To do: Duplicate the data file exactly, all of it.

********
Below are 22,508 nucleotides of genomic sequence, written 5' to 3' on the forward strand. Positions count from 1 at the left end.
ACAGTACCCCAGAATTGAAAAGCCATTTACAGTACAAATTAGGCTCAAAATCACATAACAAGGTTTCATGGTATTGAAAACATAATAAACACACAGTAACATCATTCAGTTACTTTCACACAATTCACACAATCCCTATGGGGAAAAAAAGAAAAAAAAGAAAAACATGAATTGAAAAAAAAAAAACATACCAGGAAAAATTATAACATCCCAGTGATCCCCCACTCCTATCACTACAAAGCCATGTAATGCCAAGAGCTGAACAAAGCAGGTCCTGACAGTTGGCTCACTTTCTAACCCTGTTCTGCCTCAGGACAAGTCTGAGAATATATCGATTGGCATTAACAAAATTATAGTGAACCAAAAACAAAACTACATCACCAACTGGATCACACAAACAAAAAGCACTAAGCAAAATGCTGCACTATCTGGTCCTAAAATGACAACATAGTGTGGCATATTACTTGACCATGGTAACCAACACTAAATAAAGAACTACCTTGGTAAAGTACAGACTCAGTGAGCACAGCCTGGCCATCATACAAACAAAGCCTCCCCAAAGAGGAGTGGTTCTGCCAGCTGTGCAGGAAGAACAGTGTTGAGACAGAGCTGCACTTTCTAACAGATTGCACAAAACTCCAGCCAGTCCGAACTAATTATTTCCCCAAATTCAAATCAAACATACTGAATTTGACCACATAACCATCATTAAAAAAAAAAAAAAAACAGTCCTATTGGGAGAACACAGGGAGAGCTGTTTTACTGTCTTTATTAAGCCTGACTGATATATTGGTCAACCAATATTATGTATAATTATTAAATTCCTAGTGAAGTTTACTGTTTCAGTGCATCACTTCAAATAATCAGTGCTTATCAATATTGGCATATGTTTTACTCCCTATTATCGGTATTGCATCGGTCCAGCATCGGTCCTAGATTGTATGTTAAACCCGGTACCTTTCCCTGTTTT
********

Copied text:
Below are 22,508 nucleotides of genomic sequence, written 5' to 3' on the forward strand. Positions count from 1 at the left end.
ACAGTACCCCAGAATTGAAAAGCCATTTACAGTACAAATTAGGCTCAAAATCACATAACAAGGTTTCATGGTATTGAAAACATAATAAACACACAGTAACATCATTCAGTTACTTTCACACAATTCACACAATCCCTATGGGGAAAAAAAGAAAAAAAAGAAAAACATGAATTGAAAAAAAAAAAACATACCAGGAAAAATTATAACATCCCAGTGATCCCCCACTCCTATCACTACAAAGCCATGTAATGCCAAGAGCTGAACAAAGCAGGTCCTGACAGTTGGCTCACTTTCTAACCCTGTTCTGCCTCAGGACAAGTCTGAGAATATATCGATTGGCATTAACAAAATTATAGTGAACCAAAAACAAAACTACATCACCAACTGGATCACACAAACAAAAAGCACTAAGCAAAATGCTGCACTATCTGGTCCTAAAATGACAACATAGTGTGGCATATTACTTGACCATGGTAACCAACACTAAATAAAGAACTACCTTGGTAAAGTACAGACTCAGTGAGCACAGCCTGGCCATCATACAAACAAAGCCTCCCCAAAGAGGAGTGGTTCTGCCAGCTGTGCAGGAAGAACAGTGTTGAGACAGAGCTGCACTTTCTAACAGATTGCACAAAACTCCAGCCAGTCCGAACTAATTATTTCCCCAAATTCAAATCAAACATACTGAATTTGACCACATAACCATCATTAAAAAAAAAAAAAAAACAGTCCTATTGGGAGAACACAGGGAGAGCTGTTTTACTGTCTTTATTAAGCCTGACTGATATATTGGTCAACCAATATTATGTATAATTATTAAATTCCTAGTGAAGTTTACTGTTTCAGTGCATCACTTCAAATAATCAGTGCTTATCAATATTGGCATATGTTTTACTCCCTATTATCGGTATTGCATCGGTCCAGCATCGGTCCTAGATTGTATGTTAAACCCGGTACCTTTCCCTGTTTT